Greenhouse & Indoor Gardening

A Checklist for September in Your Greenhouse

Fall is a wonderful season for growing in the greenhouse. With its more tempered climate, not too hot or cold, plants thrive. Also, there is still good natural lighting for continued growth. It is in autumn that the majority of my greenhouse plants are at their best, flourishing and in optimum health.

Greenhouse Environment
  • Keep your general temperature between 50° F and 70° F.
  • As growth starts to slow down, water and feed less frequently.
  • Decrease damping down and ventilation.
  • Watch for fungal diseases, which can appear this month. Treat with a fungicide promptly.
  • In most areas, by the end of this month you can remove shading, but continue to leave some form in part of the greenhouse for young seedlings, cuttings, shade-loving ferns, etc.
Prepare for Winter

Now is the time to make repairs and replace:

  • Torn poly covers
  • Ineffective caulking
  • Broken glass panels
  • Upgrade your covering to insulated polycarbonate
  • Switch out spent soil from grow tubs, beds, etc. and revitalize with new soil and compost.
  • Check that your heating system is working properly, and vents are closing tightly.

To check the accuracy of your heater thermostat, monitor air temperature with a minimum/maximum thermometer. Set the heater thermostat 10°F above the present temperature. When the heater shuts off, reset the thermometer. Let the system run for 30 minutes with several on/off cycles, then check the thermometer. Variation should be 2°F to 4°F. More than 6°F variation should be investigated and corrected.

Clean Up Time

Before moving plants inside for over-wintering, use a safe disinfectant to get rid of any lurking pests and diseases hiding out under bench tops, on shelves, in soil, etc. hoping for a cozy winter retreat. Repair, replace or add benches and shelving to grow more over this fall and winter.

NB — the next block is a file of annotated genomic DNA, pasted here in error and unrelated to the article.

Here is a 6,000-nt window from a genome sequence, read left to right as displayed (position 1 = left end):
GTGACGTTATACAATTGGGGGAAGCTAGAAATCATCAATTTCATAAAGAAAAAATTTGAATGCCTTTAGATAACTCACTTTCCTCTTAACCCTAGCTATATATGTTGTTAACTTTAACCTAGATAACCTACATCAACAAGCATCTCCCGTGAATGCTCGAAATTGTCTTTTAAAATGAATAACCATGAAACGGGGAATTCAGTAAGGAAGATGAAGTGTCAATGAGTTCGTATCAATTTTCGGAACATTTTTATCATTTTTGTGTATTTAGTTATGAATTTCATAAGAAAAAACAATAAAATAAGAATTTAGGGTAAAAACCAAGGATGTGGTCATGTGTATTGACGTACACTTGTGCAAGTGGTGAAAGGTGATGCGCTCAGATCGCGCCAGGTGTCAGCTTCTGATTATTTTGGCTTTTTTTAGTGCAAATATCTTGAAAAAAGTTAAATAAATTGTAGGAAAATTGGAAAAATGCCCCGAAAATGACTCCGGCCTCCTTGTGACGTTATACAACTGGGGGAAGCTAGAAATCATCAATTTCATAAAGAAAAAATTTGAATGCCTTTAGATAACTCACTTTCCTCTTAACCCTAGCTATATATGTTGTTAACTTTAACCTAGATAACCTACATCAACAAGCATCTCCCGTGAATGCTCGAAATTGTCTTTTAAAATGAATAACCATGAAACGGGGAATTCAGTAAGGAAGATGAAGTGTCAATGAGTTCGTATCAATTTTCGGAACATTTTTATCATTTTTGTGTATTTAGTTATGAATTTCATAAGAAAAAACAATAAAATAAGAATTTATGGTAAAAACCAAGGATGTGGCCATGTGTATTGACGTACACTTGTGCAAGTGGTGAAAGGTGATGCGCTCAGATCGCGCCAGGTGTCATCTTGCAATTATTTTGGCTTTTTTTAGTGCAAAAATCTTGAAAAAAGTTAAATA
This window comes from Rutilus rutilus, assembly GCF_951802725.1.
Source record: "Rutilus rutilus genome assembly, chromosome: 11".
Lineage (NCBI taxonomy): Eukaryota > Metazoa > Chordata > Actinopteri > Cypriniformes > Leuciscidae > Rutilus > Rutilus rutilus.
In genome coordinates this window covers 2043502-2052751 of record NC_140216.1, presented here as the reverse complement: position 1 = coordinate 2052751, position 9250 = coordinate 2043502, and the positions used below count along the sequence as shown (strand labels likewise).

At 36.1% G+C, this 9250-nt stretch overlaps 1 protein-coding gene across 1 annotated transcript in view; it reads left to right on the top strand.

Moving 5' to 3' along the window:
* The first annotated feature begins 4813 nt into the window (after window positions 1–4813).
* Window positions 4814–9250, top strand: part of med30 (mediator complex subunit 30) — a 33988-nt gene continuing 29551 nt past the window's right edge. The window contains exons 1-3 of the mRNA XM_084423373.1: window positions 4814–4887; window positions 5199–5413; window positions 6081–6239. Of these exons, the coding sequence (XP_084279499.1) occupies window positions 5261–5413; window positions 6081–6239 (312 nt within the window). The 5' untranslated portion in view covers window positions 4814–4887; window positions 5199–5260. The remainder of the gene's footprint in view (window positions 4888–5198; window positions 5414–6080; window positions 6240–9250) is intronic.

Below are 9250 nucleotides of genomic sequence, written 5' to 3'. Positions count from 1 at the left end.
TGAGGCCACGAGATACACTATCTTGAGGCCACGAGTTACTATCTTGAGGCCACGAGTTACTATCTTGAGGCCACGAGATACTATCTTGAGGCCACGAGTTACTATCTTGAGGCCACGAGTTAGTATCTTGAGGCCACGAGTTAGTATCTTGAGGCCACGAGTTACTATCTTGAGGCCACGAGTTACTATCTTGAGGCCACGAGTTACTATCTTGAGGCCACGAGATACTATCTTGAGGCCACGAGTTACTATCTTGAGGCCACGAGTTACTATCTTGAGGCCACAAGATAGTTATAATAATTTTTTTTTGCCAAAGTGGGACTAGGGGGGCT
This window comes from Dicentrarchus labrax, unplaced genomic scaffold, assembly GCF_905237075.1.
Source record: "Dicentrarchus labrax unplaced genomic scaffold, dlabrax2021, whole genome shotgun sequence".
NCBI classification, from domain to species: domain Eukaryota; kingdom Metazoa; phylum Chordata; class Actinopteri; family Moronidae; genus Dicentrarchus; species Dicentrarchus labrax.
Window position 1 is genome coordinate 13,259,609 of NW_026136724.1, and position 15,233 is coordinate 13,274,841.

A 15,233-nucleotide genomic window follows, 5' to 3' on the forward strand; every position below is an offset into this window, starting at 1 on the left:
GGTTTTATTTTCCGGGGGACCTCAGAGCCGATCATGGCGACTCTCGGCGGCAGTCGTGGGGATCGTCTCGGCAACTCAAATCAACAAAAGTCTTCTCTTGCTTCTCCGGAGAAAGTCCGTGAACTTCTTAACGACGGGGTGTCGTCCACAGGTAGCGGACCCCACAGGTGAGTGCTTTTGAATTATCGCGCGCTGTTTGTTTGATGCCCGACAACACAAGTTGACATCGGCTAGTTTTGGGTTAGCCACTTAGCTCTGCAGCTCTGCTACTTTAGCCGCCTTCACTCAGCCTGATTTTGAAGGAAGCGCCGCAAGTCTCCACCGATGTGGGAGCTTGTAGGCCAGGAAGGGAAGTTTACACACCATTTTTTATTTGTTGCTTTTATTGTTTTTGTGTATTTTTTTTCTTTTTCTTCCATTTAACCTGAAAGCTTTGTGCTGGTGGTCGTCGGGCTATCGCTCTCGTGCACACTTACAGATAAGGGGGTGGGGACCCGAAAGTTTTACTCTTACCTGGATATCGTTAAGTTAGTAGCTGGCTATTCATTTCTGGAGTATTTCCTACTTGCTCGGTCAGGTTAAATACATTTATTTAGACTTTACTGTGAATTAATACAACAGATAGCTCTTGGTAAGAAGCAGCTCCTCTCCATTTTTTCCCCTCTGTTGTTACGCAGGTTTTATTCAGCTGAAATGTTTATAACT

Keep on Growing
  • Propagate now for holidays and spring.
  • Flowers, shrubs, bulbs
  • Sow seeds for next spring annuals such as Sweet Pea, pansy, and other colors.
  • Take cuttings of geraniums, impatiens, and other frost-sensitive perennials.
  • Take cuttings and propagate evergreens.
  • Pot up bulb pans of flowering bulbs like Hyacinth and Narcissus and put in a cold frame, garden shed, root cellar or other cool, dark space for winter forcing later.
  • Start to bring in frost-sensitive plants like Heliotrope, Canna, Fuchsias, banana, lemon, and orange trees, etc.


  • Tomatoes – Continue to make sure the soil doesn’t dry out and keep temperature below 80°F on hot days. Pick fruit daily and remove any leaves covering the ripening fruit. Remove old, finished plants and dead leaf debris promptly to discourage disease, which can spread quickly this season.
  • Cucumbers – This is normally the last month to grow them. Continue to water and pick them regularly then clear them out as they are finished producing.
  • Peas – Peas take up little space when they are trellised in the greenhouse and they enjoy the cooler climate of fall. For speed of maturity, flavor, and overall productivity, we like snow peas are a good choice.


Pick mini melons and grapes. Grapes generally need to be left on the vine from 1-2 weeks up to 2 months after the fruit looks ripe, depending on the variety.

Carol Yaw is the Co-Owner of Charley’s Greenhouse & Garden. You can visit their website at

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